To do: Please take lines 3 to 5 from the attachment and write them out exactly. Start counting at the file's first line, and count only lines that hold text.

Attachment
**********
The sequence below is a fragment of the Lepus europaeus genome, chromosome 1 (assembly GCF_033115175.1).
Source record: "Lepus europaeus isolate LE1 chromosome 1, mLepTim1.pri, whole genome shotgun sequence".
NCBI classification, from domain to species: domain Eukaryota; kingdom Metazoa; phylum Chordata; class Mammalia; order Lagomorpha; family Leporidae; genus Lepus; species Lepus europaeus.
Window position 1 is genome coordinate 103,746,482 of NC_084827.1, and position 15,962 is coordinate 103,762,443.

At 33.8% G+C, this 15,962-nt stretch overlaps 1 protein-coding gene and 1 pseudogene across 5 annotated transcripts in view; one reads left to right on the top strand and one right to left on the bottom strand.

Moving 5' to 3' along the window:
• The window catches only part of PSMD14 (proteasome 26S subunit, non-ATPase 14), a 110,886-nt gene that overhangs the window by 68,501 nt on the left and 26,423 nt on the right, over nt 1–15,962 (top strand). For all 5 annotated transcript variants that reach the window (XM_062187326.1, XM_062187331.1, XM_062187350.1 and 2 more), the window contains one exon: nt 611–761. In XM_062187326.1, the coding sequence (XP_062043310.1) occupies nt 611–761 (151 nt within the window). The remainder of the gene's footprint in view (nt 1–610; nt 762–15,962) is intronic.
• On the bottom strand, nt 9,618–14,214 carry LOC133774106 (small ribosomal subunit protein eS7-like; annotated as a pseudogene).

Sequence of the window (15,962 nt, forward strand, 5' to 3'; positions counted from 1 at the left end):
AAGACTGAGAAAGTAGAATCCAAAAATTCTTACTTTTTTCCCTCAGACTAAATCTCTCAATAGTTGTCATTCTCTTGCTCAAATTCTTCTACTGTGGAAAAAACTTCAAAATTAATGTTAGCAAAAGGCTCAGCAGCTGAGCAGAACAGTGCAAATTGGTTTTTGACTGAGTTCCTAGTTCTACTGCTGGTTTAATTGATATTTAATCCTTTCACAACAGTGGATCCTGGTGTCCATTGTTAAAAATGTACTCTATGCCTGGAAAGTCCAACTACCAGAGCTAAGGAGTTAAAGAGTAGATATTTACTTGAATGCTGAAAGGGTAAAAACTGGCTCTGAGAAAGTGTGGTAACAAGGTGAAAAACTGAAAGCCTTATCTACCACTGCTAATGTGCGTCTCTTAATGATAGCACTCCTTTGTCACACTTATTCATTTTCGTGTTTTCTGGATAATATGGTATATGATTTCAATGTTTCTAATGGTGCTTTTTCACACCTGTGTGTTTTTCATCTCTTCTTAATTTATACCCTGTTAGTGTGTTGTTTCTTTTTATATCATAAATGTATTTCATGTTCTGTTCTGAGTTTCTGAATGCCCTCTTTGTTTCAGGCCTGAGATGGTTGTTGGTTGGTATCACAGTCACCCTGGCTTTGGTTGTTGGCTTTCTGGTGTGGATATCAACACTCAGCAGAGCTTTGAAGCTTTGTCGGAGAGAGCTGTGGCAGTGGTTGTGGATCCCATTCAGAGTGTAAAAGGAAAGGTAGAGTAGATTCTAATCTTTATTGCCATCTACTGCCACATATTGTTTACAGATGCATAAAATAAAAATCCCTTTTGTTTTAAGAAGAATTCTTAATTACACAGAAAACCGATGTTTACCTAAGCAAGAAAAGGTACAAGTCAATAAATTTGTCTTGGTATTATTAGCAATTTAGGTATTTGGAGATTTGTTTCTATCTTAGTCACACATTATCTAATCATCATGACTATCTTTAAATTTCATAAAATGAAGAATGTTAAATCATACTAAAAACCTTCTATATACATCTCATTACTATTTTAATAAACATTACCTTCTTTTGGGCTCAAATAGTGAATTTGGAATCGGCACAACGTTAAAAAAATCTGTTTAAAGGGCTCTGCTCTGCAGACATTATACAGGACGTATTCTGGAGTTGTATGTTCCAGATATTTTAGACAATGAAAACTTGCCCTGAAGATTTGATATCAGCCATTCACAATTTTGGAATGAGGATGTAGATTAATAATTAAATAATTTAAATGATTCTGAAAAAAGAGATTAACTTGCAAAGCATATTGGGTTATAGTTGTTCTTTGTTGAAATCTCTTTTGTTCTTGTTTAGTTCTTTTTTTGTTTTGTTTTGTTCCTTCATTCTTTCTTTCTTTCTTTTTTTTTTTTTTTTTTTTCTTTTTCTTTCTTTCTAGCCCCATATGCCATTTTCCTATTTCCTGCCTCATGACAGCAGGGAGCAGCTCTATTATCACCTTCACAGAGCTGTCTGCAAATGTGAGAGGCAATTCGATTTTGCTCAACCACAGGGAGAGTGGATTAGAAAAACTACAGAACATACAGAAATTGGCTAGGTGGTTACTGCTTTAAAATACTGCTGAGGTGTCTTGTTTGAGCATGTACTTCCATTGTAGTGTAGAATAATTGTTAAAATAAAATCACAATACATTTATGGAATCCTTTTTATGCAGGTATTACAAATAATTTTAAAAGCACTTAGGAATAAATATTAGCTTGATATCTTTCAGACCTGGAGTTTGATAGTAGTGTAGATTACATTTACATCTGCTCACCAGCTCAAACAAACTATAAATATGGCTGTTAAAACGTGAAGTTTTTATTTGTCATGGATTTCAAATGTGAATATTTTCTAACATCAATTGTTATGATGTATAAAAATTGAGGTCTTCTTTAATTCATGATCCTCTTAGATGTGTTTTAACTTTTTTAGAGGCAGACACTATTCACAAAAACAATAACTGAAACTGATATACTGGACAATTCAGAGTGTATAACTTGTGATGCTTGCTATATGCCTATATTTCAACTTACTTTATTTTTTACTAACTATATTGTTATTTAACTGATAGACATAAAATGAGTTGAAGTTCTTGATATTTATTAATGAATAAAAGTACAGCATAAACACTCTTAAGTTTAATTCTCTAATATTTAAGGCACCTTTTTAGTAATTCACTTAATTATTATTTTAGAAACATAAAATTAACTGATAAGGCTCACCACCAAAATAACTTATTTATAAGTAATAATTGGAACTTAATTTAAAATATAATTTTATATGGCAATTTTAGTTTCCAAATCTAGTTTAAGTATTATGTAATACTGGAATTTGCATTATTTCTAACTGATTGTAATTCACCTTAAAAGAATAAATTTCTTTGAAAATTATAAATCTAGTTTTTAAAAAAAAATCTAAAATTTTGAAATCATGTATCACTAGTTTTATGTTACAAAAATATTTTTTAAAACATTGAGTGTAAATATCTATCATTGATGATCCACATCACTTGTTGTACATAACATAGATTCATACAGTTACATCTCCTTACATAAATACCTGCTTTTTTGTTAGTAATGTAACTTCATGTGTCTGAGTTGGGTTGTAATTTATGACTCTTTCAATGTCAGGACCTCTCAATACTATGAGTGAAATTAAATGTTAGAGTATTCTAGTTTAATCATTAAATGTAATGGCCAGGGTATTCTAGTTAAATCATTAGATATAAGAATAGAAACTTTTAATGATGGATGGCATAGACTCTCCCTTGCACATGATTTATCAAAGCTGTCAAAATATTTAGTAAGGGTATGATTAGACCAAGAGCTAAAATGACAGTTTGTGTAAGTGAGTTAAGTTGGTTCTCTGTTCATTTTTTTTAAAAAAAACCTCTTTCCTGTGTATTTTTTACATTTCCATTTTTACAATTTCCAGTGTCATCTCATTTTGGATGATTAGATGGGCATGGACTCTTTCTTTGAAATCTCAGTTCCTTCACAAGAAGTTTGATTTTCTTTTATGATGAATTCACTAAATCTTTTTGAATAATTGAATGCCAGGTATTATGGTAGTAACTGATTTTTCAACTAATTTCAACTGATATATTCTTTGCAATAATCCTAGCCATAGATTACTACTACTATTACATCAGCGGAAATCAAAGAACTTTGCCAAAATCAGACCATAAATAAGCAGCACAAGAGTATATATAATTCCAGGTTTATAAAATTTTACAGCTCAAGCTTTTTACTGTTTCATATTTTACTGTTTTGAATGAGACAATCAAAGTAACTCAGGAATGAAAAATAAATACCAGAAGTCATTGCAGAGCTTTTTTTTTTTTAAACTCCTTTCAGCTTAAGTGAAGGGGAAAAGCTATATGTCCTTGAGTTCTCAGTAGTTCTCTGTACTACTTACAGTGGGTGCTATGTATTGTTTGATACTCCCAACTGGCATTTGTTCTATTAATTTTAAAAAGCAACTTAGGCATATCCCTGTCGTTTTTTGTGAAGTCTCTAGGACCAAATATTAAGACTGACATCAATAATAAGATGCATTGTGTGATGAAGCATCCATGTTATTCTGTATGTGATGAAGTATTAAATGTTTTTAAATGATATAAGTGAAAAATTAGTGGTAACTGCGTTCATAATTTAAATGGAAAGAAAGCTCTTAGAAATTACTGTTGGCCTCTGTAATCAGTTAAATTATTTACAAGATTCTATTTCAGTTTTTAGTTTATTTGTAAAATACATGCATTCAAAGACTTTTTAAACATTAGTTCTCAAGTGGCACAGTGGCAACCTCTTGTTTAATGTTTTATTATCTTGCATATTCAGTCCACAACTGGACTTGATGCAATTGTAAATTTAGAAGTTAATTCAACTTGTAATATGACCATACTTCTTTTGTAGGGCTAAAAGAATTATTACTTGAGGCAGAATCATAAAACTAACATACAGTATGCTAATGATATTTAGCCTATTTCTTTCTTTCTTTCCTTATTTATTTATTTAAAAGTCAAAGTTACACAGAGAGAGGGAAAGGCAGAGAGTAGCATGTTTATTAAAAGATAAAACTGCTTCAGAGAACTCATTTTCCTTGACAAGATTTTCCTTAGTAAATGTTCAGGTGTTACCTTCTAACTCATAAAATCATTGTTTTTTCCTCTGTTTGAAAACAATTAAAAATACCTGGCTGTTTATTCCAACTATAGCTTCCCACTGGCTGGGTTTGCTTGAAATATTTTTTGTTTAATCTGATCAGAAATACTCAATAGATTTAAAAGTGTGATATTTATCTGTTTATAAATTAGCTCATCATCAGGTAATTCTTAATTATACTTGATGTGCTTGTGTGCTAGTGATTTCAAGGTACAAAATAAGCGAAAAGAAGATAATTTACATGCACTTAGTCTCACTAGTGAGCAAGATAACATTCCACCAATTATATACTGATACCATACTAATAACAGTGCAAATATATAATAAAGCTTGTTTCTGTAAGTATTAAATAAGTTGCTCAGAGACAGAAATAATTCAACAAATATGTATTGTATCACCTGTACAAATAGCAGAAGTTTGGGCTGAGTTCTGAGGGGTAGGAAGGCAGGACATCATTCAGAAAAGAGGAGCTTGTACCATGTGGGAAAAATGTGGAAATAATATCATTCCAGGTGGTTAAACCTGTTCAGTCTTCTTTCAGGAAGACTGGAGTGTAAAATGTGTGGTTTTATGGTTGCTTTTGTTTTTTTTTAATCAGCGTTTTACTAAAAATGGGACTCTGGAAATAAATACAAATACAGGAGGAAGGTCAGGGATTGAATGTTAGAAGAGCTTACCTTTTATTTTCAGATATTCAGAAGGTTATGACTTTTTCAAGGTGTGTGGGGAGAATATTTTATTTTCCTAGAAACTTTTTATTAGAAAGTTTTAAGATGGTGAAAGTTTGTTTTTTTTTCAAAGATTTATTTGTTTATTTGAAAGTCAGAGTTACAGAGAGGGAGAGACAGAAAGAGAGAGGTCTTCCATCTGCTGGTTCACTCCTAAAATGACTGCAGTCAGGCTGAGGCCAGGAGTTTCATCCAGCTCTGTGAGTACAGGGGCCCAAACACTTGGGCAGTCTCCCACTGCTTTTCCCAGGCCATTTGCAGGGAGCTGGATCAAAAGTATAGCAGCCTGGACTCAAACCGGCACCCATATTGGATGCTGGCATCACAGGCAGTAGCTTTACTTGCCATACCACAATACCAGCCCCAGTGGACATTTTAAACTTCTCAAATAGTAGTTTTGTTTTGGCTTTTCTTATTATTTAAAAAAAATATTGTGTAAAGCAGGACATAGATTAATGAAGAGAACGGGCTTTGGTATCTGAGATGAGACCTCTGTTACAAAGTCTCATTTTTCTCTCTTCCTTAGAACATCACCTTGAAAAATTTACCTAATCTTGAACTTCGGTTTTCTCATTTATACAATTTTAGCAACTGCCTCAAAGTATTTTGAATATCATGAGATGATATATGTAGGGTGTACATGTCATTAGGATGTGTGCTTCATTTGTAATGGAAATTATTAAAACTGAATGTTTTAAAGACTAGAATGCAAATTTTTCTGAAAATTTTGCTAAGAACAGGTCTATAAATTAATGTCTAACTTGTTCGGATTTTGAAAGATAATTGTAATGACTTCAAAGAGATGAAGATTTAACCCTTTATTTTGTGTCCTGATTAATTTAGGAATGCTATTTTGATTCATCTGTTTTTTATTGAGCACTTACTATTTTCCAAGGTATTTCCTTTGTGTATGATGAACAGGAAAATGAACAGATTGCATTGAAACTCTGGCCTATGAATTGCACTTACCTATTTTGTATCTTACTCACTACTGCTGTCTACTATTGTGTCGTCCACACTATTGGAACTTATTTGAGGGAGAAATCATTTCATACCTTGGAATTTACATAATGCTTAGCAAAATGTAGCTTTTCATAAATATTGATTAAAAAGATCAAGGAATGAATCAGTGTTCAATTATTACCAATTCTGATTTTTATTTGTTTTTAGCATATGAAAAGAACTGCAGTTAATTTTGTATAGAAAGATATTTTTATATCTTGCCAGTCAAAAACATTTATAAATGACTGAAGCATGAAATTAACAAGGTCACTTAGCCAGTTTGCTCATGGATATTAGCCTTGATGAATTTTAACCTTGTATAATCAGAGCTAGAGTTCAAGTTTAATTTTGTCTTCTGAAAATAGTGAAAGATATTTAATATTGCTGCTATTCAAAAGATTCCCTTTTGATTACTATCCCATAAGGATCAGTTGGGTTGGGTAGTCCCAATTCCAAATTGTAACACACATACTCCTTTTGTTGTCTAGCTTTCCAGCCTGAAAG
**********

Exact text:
NCBI classification, from domain to species: domain Eukaryota; kingdom Metazoa; phylum Chordata; class Mammalia; order Lagomorpha; family Leporidae; genus Lepus; species Lepus europaeus.
Window position 1 is genome coordinate 103,746,482 of NC_084827.1, and position 15,962 is coordinate 103,762,443.

At 33.8% G+C, this 15,962-nt stretch overlaps 1 protein-coding gene and 1 pseudogene across 5 annotated transcripts in view; one reads left to right on the top strand and one right to left on the bottom strand.